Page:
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Am J Physiol Regul Integr Comp Physiol. 2019 May 1;316(5):R512-R524. doi: 10.1152/ajpregu.00345.2018. Epub 2019 Feb 21.

α-Adrenergic receptor regulation of skeletal muscle blood flow during exercise in heart failure patients with reduced ejection fraction.

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Department of Exercise and Sport Science, University of Utah , Salt Lake City, Utah.
Geriatric Research, Education, and Clinical Center, Veterans Affairs Medical Center , Salt Lake City, Utah.
Department of Internal Medicine, University of Utah , Salt Lake City, Utah.
Department of Nutrition and Integrative Physiology, University of Utah , Salt Lake City, Utah.
Department of Kinesiology and Applied Physiology, University of Delaware , Newark, Delaware.
Department of Anesthesiology, University of Utah , Salt Lake City, Utah.


Patients suffering from heart failure with reduced ejection fraction (HFrEF) experience impaired limb blood flow during exercise, which may be due to a disease-related increase in α-adrenergic receptor vasoconstriction. Thus, in eight patients with HFrEF (63 ± 4 yr) and eight well-matched controls (63 ± 2 yr), we examined changes in leg blood flow (Doppler ultrasound) during intra-arterial infusion of phenylephrine (PE; an α1-adrenergic receptor agonist) and phentolamine (Phen; a nonspecific α-adrenergic receptor antagonist) at rest and during dynamic single-leg knee-extensor exercise (0, 5, and 10 W). At rest, the PE-induced reduction in blood flow was significantly attenuated in patients with HFrEF (-15 ± 7%) compared with controls (-36 ± 5%). During exercise, the controls exhibited a blunted reduction in blood flow induced by PE (-12 ± 4, -10 ± 4, and -9 ± 2% at 0, 5, and 10 W, respectively) compared with rest, while the PE-induced change in blood flow was unchanged compared with rest in the HFrEF group (-8 ± 5, -10 ± 3, and -14 ± 3%, respectively). Phen administration increased leg blood flow to a greater extent in the HFrEF group at rest (+178 ± 34% vs. +114 ± 28%, HFrEF vs. control) and during exercise (36 ± 6, 37 ± 7, and 39 ± 6% vs. 13 ± 3, 14 ± 1, and 8 ± 3% at 0, 5, and 10 W, respectively, in HFrEF vs. control). Together, these findings imply that a HFrEF-related increase in α-adrenergic vasoconstriction restrains exercising skeletal muscle blood flow, potentially contributing to diminished exercise capacity in this population.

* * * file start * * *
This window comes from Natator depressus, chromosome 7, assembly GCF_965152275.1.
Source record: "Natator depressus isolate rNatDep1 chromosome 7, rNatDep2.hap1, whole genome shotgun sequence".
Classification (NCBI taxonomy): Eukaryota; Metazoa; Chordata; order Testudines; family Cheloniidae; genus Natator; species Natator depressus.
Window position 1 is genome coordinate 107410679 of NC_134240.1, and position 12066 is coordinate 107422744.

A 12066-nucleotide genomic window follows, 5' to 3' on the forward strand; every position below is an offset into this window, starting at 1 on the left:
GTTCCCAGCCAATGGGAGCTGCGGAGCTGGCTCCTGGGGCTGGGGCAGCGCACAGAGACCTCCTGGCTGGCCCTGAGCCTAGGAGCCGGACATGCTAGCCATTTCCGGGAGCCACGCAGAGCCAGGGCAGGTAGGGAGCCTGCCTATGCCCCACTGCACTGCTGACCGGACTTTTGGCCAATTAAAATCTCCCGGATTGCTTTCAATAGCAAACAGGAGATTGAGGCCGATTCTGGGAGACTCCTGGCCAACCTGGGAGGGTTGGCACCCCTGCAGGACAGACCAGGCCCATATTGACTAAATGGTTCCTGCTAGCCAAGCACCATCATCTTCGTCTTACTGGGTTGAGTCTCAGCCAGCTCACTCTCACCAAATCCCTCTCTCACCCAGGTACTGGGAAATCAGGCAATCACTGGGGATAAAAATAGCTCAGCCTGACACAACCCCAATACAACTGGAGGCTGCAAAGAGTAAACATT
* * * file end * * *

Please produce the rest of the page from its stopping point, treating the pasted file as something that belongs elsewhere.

blood flow; exercise; heart failure; neurohumoral; sympathetic

[Available on 2020-05-01]

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